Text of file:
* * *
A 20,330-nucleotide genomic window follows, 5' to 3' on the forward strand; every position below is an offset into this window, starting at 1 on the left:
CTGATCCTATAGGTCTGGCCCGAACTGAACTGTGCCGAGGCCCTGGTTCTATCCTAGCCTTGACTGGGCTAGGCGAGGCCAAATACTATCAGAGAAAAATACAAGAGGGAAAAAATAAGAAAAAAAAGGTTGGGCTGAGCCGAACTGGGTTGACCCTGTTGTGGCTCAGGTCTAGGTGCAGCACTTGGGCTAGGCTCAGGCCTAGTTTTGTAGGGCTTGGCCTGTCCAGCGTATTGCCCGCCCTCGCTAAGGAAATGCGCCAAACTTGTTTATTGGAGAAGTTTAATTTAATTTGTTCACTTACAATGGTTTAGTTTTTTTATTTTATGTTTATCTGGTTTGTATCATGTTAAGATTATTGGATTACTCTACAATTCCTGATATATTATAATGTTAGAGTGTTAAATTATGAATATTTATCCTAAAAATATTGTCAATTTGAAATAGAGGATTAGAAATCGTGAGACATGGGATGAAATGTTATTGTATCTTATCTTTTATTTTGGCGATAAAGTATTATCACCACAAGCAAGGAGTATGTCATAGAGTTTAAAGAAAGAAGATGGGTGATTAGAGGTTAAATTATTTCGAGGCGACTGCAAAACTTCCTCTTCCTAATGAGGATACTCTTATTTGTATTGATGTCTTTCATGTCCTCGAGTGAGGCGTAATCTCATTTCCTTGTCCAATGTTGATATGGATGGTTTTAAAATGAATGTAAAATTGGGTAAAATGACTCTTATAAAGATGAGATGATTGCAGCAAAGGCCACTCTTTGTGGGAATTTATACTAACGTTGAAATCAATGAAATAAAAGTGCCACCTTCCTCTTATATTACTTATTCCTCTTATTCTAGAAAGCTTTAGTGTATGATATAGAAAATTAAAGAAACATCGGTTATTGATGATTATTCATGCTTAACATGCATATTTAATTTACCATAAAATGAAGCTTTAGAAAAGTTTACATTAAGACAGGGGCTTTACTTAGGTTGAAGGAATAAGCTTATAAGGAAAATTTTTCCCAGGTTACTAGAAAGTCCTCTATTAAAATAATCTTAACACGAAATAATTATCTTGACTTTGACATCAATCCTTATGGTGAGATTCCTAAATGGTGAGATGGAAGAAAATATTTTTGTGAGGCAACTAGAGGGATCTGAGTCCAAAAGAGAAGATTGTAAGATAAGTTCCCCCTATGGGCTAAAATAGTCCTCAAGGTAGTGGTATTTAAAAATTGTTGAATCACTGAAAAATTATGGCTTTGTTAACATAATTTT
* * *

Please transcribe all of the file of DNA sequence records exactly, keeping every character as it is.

A 20,330-nucleotide genomic window follows, 5' to 3' on the forward strand; every position below is an offset into this window, starting at 1 on the left:
CTGATCCTATAGGTCTGGCCCGAACTGAACTGTGCCGAGGCCCTGGTTCTATCCTAGCCTTGACTGGGCTAGGCGAGGCCAAATACTATCAGAGAAAAATACAAGAGGGAAAAAATAAGAAAAAAAAGGTTGGGCTGAGCCGAACTGGGTTGACCCTGTTGTGGCTCAGGTCTAGGTGCAGCACTTGGGCTAGGCTCAGGCCTAGTTTTGTAGGGCTTGGCCTGTCCAGCGTATTGCCCGCCCTCGCTAAGGAAATGCGCCAAACTTGTTTATTGGAGAAGTTTAATTTAATTTGTTCACTTACAATGGTTTAGTTTTTTTATTTTATGTTTATCTGGTTTGTATCATGTTAAGATTATTGGATTACTCTACAATTCCTGATATATTATAATGTTAGAGTGTTAAATTATGAATATTTATCCTAAAAATATTGTCAATTTGAAATAGAGGATTAGAAATCGTGAGACATGGGATGAAATGTTATTGTATCTTATCTTTTATTTTGGCGATAAAGTATTATCACCACAAGCAAGGAGTATGTCATAGAGTTTAAAGAAAGAAGATGGGTGATTAGAGGTTAAATTATTTCGAGGCGACTGCAAAACTTCCTCTTCCTAATGAGGATACTCTTATTTGTATTGATGTCTTTCATGTCCTCGAGTGAGGCGTAATCTCATTTCCTTGTCCAATGTTGATATGGATGGTTTTAAAATGAATGTAAAATTGGGTAAAATGACTCTTATAAAGATGAGATGATTGCAGCAAAGGCCACTCTTTGTGGGAATTTATACTAACGTTGAAATCAATGAAATAAAAGTGCCACCTTCCTCTTATATTACTTATTCCTCTTATTCTAGAAAGCTTTAGTGTATGATATAGAAAATTAAAGAAACATCGGTTATTGATGATTATTCATGCTTAACATGCATATTTAATTTACCATAAAATGAAGCTTTAGAAAAGTTTACATTAAGACAGGGGCTTTACTTAGGTTGAAGGAATAAGCTTATAAGGAAAATTTTTCCCAGGTTACTAGAAAGTCCTCTATTAAAATAATCTTAACACGAAATAATTATCTTGACTTTGACATCAATCCTTATGGTGAGATTCCTAAATGGTGAGATGGAAGAAAATATTTTTGTGAGGCAACTAGAGGGATCTGAGTCCAAAAGAGAAGATTGTAAGATAAGTTCCCCCTATGGGCTAAAATAGTCCTCAAGGTAGTGGTATTTAAAAATTGTTGAATCACTGAAAAATTATGGCTTTGTTAACATAATTTT